Q - Deer fencing is increasingly expensive, high maintenance, restricts access and quite frankly its ugly. Are there viable alternatives?

A – Andrew Barbour commented, yes there are alternatives such as shooting  but you need cooperation of neighbours. You could use high voltage fencing. It was highlighted that deer is a big problem for new trees and new trees need physical protection.

Q - When considering areas being 'too small' to get into the grant scheme, can different areas become aggregated to a larger whole?

A – No you can’t aggregate small areas. The Woodland Trust does support small woodland down to 0.1 hectares in the crofting areas.

Q – Andrew Barbour was asked, what will the future flora be in your new woodland?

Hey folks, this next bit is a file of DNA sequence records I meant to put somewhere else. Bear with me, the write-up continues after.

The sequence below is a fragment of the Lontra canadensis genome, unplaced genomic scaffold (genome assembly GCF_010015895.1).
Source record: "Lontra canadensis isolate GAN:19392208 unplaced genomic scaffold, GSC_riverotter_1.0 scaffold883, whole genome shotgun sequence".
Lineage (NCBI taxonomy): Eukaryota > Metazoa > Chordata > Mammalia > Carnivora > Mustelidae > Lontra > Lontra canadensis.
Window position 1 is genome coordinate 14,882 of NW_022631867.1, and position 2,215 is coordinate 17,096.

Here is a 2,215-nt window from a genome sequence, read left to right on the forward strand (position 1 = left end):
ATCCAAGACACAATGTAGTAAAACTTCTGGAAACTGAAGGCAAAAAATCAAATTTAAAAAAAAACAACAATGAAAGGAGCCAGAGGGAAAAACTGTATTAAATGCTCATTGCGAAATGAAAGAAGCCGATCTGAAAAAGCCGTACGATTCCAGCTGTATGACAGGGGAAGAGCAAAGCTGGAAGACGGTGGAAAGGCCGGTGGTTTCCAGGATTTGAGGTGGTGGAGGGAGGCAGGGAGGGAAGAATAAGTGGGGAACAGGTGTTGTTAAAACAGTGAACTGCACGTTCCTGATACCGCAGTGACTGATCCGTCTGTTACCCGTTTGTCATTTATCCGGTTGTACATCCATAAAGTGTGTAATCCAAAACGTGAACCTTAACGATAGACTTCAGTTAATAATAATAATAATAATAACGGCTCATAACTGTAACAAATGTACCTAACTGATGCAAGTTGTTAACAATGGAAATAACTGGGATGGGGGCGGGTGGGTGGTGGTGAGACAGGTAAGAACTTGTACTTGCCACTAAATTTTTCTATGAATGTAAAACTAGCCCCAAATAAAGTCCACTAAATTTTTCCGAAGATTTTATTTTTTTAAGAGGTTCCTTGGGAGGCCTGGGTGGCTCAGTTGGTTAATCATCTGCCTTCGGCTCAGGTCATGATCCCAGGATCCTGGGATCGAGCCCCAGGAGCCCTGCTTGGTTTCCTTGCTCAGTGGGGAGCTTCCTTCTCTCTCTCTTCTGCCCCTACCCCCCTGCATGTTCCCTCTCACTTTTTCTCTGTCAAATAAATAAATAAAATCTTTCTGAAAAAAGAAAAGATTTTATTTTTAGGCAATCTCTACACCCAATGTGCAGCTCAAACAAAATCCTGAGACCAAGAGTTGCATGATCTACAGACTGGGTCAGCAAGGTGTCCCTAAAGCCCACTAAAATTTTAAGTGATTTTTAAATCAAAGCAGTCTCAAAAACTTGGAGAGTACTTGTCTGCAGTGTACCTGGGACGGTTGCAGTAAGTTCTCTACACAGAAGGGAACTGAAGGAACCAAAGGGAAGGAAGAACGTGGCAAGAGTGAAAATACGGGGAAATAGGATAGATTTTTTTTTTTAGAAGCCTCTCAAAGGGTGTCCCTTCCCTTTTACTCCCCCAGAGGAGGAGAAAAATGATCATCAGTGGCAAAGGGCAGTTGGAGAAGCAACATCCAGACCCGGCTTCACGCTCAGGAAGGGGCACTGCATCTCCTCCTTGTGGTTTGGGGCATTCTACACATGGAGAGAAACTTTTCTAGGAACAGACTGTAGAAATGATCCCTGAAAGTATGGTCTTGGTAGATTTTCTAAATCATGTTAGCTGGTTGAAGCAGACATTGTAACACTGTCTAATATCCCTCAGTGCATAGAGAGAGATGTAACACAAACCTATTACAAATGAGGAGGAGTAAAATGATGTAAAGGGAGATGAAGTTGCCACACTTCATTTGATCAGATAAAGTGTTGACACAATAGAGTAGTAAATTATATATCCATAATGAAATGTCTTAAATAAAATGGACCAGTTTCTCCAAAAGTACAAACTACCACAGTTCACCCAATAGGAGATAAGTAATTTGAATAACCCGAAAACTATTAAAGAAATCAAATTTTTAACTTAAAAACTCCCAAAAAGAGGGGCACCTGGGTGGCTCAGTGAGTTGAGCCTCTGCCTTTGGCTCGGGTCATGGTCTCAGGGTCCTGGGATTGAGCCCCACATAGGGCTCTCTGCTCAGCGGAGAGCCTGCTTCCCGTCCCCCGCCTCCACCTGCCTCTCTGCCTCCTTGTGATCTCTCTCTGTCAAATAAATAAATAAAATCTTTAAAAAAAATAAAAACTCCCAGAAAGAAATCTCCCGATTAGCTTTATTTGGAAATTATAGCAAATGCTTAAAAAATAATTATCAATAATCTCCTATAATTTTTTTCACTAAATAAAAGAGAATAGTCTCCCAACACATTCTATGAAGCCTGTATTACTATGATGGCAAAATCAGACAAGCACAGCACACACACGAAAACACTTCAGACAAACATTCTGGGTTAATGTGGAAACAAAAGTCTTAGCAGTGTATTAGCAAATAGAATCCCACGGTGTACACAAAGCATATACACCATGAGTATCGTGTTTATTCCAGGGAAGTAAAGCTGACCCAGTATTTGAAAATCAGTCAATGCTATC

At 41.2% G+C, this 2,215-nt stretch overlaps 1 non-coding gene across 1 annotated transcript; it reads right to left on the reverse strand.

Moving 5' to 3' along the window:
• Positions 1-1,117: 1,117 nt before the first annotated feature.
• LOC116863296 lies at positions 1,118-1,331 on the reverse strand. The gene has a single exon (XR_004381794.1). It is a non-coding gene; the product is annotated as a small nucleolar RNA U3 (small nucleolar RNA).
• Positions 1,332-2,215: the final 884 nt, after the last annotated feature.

A – As the canopy develops, change will happen. It’s hoped this will reduce the spread of the bracken. It is hoped for more grass and heath species will take root.

Q – What do the presenters think about wild boar and woodland?

A –Boar can be destructive for agriculture but beneficial for woodland.

Q – Is there support for bracken control?

A – Capital Grant Scheme can provide help. Speak to your local conservancy

Q - There’s a strong driver for woodland creation due to the established Woodland Carbon Code. Does the focus on carbon mean less action on biodiversity?

A -Where carbon credits are being sold, there is also an interest from buyers in those credits having wider benefits ‘attached.’ This ‘charismatic carbon can support woodlands which support biodiversity.

Q - The desirability of introducing/establishing woodland plants (and not just trees) was mentioned in the presentations. How does a landowner/manager get financial help to do something as involved and technical as that?

A – There is currently no financial support in Scotland. We are aware that England is considering this though it is at an early stage.


Attendees were reminded that if they are interested in the Woodland Carbon Code, they must register their project with the WCC before starting any planting.

Useful links